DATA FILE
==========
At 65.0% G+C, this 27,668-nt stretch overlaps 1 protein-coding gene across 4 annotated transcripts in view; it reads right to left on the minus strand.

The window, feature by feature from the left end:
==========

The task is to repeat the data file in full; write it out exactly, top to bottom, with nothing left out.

At 65.0% G+C, this 27,668-nt stretch overlaps 1 protein-coding gene across 4 annotated transcripts in view; it reads right to left on the minus strand.

The window, feature by feature from the left end: